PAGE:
Android Networking Tutorial with AsyncTask

Hello World! In this post, we’re going to lean how to access and use the Internet. This might seem like a simple task, but we’re going to learn all of what that entails. Specifically, we’ll look at how we can run networking operations on a different thread as well as how to use Android’s networking client to grab data. We’ll finally learn how to parse the result to find our specific value in a sea of other information. In our example, we’re going to pull weather data from a free weather API called OpenWeatherMap and display the current weather for a given location.

Grab the full source code here.

Before we can create the project, we first need to go to OpenWeatherMap and get an API key. For most online API services, developers need to create an account and request an API key. We send this uniquely-generated key whenever we need to use the API to get data from the online API. The identifies the API call with our signature. Anyway, at the website, sign up for a new account. After that, we should see a “My Home” page and the “Setup” tab active. Scroll down and there should be a field called “API key”. We need to write this down or copy it into a text file. We’ll need this unique String after we create the project. Don’t share this API key with anyone! OpenWeatherMap’s API service can cost money, but we’ll just be using their free tier of service. Sharing API keys could cause your usage to spill over into the paid tier!

After we’ve retrieved our OpenWeatherMap API key, let’s create the project! We’ll call it NetworkingDemo, give it an API level of Marshmallow, and create a blank Activity. Before we do start creating our app, we need to open up the app/manifests/AndroidManifest.xml file. Above the application tag, we need to add the following permission for internet access: <uses-permission-sdk-23 android:name="android.permission.INTERNET" />. After we’ve done this, we’re going to set up our view so that it simply displays the current weather. Let’s go into our activity_main.xml layout file. Replace the TextView with the following TextView.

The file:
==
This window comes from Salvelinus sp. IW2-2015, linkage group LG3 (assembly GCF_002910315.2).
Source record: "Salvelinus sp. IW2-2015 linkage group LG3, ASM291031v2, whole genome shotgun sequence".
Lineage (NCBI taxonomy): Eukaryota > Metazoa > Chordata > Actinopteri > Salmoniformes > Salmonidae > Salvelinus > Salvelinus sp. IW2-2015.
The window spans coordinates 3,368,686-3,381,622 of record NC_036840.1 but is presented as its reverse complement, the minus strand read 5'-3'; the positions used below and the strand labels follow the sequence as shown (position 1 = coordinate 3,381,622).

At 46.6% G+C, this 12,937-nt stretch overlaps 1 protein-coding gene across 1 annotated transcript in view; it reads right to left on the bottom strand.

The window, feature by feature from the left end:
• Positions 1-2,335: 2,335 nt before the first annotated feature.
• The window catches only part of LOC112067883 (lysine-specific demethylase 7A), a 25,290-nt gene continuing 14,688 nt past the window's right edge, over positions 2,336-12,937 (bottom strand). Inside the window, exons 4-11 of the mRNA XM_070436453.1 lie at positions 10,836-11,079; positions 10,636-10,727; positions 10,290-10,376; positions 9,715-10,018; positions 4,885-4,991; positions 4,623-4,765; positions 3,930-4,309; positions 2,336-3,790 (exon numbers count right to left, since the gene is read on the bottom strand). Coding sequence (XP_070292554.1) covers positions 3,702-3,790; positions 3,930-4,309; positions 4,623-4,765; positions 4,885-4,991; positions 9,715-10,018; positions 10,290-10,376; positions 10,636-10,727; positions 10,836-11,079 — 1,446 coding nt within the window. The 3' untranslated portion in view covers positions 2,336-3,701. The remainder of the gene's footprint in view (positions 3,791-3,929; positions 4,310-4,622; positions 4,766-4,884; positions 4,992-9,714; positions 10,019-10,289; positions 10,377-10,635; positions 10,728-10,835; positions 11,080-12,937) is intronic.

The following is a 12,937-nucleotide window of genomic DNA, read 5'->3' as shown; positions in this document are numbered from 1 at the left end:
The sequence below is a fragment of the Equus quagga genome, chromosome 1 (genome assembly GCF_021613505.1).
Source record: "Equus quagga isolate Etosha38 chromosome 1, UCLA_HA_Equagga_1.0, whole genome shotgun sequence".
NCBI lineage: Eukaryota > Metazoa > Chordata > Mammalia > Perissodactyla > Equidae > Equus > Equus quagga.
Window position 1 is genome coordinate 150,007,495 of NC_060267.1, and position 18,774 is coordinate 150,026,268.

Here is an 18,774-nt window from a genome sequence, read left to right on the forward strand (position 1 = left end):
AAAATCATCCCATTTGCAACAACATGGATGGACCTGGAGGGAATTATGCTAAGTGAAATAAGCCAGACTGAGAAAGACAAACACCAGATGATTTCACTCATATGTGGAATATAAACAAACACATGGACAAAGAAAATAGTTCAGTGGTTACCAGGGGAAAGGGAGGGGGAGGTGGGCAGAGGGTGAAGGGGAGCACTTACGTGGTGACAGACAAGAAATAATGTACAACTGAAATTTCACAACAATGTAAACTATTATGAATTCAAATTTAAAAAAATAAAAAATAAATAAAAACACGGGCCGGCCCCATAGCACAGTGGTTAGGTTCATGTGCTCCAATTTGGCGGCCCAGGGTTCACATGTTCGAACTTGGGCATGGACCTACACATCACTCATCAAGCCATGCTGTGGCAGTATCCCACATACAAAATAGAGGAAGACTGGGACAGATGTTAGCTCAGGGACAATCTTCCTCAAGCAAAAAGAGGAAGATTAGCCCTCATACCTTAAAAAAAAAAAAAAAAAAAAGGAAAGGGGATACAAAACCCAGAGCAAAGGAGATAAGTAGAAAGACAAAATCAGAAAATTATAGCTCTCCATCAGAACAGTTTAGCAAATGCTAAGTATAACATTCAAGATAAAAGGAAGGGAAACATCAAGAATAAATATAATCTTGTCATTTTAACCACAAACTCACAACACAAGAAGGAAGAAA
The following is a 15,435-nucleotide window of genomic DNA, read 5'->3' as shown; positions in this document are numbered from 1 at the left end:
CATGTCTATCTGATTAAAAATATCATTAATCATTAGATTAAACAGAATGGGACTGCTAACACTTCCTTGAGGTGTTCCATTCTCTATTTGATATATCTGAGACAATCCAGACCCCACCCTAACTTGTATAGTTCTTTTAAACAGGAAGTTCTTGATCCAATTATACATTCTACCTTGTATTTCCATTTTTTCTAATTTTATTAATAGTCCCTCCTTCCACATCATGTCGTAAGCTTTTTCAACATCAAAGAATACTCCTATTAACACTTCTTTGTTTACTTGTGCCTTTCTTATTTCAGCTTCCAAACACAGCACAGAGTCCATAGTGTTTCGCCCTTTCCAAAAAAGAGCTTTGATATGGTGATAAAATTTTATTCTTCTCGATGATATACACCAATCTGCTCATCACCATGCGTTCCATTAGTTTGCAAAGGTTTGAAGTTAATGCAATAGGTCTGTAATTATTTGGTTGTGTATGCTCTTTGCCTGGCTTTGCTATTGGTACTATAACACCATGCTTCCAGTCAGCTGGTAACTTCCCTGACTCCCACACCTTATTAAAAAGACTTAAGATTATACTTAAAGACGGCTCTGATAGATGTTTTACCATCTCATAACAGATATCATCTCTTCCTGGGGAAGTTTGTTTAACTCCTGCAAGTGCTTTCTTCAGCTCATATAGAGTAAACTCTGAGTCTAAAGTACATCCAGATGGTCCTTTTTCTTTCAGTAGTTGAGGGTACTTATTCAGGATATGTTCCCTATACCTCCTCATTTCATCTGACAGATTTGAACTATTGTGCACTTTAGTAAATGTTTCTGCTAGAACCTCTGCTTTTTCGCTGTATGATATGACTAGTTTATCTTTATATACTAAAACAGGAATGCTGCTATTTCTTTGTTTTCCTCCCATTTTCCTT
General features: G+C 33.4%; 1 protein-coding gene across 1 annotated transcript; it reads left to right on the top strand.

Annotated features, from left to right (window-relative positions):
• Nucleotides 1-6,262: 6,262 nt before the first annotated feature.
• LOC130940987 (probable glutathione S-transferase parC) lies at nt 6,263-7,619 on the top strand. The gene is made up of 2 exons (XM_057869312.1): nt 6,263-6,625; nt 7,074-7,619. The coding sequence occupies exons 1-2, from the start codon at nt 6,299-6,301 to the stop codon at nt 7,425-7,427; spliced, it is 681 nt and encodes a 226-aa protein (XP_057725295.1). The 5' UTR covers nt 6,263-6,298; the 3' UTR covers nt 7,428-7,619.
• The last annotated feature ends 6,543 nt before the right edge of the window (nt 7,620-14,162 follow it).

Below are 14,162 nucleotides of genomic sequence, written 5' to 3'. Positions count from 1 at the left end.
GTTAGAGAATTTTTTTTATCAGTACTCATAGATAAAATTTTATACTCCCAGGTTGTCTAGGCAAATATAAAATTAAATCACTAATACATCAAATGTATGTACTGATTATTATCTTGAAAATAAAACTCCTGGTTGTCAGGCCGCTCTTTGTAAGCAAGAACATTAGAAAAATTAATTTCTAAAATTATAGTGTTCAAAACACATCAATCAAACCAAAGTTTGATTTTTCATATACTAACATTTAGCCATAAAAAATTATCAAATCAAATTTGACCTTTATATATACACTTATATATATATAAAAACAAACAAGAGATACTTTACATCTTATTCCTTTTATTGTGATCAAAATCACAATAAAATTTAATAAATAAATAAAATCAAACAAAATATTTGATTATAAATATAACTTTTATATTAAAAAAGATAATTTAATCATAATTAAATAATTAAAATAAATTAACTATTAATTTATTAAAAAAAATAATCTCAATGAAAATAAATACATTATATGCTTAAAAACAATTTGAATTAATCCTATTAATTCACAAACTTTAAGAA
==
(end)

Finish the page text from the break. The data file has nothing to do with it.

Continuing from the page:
This new TextView has an ID since we’ll need to populate it eventually. The default text is “Getting Weather…” in case the network is slow. For more complex cases, we would want to show a progress spinner to tell the user that we’re waiting on the network. Our case is trivial enough that changing the TextView will suffice. We also center this child on the screen and change the text size so that it’s easier to see.

Now we’re ready to add the Java code and handle all of the networking and JSON parsing. Let’s open up our MainActivity and add a private constant to the top for the API key that looks something like this:  private static final String APP_ID = "INSERT YOUR API KEY HERE!";. You’ll need to replace the value with your the API key from OpenWeatherMap.